It’s even funny that this “cheap” way to success brings no victory to Apple. The performance results for PowerPC970 as benchmarked by Apple were 800 in SPECint_base and 840 for SPECfp_base. Considering that Apple tested a 2GHz PowerPC970, it’s strange they got smaller results than IBM for the 1.8GHz model (IBM quotes 937 and 1051, respectively). That’s a shameless fraud and I really doubt such benchmarking methods will add Apple any popularity. Is it so bad with the sales that this measure was necessary?
But maybe that’s because the trump of PowerPC970 processor, the AltiVec technology, is not used in any way? Maybe this technology can turn the tables?
Well…We see the same marketing miracles again here. Firstly, Apple juggles with some mythical 16 Gigaflops on the 2GHz PowerPC970. But they forget to stress a trifle: the numbers refer to 32-bit calculation precision. Let me remind you that the very notion of Gigaflop was defined specifically for 64-bit precision. Yes, I could think of some spheres where 32-bit representation of numbers is quite enough for calculations, but they are scarce. Scientific and technical calculations as a rule involve 64-bit precision, as this is the minimally sufficient precision for this type of tasks. It’s a lie that 32-bit precision is enough for everyone. Of course, this performance is compared to correct performance results for x86 processors that use 64-bit precision. All of this goes under a banner of “fair game”.
Sorry, dear Apple marketing guys, but I don’t feel like eating this. You either follow the standard testing methodology from the SPEC committee (or give your systems to someone else to benchmark), or don’t quote performance results in SPEC at all. Give me nothing, if you can’t give me the truth. User-friendliness, ease of use, impressive stability – these are things you can limit yourselves with. You can talk about your leadership in multimedia. Trying to say your processor is the best, you forget that marketing should show advantages, rather than confuse the potential customer. Your “marketing” is a blatant lie.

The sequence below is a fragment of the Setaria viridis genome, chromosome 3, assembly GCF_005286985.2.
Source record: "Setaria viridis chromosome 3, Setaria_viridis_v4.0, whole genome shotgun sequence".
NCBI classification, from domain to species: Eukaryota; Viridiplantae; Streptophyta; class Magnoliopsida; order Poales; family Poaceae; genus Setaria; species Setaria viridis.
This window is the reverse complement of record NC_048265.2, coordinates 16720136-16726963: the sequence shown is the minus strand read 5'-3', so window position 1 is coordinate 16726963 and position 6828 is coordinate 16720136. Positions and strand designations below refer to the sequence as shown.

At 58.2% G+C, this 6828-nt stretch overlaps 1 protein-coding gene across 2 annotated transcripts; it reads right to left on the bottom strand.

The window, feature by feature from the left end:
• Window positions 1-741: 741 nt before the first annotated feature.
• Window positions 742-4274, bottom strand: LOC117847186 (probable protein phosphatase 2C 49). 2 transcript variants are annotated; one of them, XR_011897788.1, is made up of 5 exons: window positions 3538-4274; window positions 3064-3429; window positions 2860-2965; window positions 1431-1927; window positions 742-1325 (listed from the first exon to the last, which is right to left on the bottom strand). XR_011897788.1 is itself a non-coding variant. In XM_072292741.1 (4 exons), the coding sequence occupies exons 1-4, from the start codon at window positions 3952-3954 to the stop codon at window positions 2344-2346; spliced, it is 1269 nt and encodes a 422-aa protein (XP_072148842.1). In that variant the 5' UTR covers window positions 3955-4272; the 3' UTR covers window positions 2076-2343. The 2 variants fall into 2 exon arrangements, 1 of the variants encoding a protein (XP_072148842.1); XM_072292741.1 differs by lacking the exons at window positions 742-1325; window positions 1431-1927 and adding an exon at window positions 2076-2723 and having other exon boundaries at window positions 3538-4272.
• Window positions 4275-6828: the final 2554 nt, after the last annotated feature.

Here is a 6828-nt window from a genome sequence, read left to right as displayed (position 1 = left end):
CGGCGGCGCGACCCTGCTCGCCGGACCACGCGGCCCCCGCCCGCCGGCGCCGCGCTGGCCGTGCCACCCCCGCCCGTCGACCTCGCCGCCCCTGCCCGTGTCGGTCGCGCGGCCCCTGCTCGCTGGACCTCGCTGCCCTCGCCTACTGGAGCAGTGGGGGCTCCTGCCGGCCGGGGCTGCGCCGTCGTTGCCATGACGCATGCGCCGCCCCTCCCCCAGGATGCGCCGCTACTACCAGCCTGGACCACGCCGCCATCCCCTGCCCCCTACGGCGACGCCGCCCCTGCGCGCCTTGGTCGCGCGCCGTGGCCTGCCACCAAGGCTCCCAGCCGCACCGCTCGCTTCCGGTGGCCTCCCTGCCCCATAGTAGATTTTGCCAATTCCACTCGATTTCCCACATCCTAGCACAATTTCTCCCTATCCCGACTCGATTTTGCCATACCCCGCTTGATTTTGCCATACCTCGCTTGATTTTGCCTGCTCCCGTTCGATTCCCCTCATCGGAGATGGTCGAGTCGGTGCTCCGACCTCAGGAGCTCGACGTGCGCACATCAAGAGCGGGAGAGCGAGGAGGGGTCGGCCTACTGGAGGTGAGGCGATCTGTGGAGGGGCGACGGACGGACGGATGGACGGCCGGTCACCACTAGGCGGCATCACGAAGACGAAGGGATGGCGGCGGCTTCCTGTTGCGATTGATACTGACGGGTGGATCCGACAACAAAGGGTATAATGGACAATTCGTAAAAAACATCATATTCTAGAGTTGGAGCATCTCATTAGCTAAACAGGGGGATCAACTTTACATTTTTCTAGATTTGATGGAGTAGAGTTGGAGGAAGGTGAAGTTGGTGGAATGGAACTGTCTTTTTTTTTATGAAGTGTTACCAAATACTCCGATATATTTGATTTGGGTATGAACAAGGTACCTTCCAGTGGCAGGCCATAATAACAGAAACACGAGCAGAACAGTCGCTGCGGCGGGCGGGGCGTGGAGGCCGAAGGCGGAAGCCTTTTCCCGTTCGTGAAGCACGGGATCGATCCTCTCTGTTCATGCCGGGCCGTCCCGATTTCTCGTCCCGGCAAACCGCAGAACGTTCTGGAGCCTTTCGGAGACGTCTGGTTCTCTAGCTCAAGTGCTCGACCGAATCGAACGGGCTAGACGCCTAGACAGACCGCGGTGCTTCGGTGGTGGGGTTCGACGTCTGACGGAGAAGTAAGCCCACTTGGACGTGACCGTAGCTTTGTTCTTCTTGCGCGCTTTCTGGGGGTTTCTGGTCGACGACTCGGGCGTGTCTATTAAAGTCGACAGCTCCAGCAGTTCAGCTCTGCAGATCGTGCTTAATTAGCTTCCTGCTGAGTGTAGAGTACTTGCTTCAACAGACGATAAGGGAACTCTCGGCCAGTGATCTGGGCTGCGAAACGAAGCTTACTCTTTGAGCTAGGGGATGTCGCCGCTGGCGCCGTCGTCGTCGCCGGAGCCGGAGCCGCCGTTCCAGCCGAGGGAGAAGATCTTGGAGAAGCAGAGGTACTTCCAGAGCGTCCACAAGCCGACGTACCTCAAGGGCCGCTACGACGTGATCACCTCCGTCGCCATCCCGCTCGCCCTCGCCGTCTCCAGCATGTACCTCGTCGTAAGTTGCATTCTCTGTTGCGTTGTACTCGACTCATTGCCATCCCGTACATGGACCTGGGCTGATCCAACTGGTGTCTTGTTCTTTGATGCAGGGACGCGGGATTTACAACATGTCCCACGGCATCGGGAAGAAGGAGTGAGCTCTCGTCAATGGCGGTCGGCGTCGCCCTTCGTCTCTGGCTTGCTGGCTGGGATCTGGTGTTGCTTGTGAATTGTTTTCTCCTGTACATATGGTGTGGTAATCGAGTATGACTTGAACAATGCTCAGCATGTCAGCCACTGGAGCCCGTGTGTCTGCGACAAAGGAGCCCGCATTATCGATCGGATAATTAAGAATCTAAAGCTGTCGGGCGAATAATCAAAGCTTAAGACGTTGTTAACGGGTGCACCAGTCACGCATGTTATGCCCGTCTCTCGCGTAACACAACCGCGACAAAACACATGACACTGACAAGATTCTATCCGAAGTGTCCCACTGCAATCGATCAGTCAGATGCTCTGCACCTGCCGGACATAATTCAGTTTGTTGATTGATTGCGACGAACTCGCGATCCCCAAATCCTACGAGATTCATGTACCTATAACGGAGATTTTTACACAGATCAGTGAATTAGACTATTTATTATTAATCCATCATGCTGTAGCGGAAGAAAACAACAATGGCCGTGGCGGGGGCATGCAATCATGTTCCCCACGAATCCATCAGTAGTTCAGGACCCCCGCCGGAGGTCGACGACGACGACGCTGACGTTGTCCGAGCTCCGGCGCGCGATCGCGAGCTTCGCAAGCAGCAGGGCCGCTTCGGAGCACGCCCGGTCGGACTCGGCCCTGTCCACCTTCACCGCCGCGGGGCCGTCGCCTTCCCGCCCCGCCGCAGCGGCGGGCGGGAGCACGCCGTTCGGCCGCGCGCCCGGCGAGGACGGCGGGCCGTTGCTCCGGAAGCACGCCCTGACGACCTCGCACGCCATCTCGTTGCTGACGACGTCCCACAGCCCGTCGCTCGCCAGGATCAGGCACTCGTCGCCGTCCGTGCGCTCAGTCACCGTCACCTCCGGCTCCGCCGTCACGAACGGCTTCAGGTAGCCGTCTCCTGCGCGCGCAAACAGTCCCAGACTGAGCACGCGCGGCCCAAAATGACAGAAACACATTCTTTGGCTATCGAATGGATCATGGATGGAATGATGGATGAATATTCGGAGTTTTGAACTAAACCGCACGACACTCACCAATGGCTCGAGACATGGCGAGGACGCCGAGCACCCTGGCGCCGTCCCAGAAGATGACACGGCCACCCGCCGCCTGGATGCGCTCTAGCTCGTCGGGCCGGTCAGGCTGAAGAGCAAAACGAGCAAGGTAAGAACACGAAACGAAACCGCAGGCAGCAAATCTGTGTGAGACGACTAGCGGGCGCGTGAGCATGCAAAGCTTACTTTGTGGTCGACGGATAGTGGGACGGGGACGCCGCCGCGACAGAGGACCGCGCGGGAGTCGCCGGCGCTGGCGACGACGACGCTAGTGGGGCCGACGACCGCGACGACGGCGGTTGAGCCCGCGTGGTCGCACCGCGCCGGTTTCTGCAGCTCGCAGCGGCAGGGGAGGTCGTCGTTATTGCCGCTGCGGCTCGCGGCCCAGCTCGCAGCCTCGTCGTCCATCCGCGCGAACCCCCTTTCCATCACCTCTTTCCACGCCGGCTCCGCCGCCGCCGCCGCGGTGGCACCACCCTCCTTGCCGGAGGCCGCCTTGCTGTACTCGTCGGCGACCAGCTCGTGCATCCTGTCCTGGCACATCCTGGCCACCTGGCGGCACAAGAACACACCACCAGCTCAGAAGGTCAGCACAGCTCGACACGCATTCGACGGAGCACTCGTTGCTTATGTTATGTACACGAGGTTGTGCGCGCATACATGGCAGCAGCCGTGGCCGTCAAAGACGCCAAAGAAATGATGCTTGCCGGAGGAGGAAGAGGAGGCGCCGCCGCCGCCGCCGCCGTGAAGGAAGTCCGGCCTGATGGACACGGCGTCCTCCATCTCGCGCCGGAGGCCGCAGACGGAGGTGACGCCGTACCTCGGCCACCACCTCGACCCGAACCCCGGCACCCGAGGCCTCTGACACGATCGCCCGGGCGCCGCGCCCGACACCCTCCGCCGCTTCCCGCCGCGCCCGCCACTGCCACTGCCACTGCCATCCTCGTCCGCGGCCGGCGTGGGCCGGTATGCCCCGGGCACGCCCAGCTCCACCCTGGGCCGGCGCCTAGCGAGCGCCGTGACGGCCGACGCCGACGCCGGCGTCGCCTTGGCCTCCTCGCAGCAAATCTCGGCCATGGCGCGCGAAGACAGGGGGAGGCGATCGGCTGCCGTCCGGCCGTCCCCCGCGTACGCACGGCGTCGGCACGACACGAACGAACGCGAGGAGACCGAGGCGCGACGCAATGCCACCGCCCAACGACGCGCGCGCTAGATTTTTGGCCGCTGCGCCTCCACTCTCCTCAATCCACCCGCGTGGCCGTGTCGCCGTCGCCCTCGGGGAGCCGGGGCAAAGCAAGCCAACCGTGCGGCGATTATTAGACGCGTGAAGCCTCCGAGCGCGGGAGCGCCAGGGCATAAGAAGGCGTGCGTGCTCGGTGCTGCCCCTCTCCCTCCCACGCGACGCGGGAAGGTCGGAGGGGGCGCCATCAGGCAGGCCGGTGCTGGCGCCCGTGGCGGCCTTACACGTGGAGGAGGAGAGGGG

You didn’t make it, guys, and that’s sad. Your processor wasn’t that bad, really.
Let me end this article with this sad note. PowerPC970 is the example of an improper marketing campaign. As we have seen, PowerPC970 processor (and the whole platform) is not bad at all. But it is not the best, either. Yes, it is slower than x86 processors and I can’t see any reasons for this gap to become smaller. No clusters on PowerPC970 will change this situation (recently Apple triumphed over a cluster on two-way PowerPC970 platforms in one of US universities). By the way, Apple is again not quite honest saying the cluster cost $5 million. This number doesn’t include the cost of building the cluster (the students who built it were working for pizza!), the cost of the cooling system, and other expenses. Apple says the university got the equipment at a special price. I won’t even tell you about the size of the system – they used ordinary system cases rather than Rack Mounts.
I hope Apple won’t continue using such “marketing methods”. It is simply very sad to see things like that happening in a company that was a pioneer and initiator of many revolutions and breakthroughs in the personal computer industry.
I would like to sincerely thank Vadim Levchenko, Yury Malich, Sergey Romanov and Valeria Filimonova whose feedback was very helpful. My special thanks go to Jan Keruchenko who contributed a lot to the hardest passages.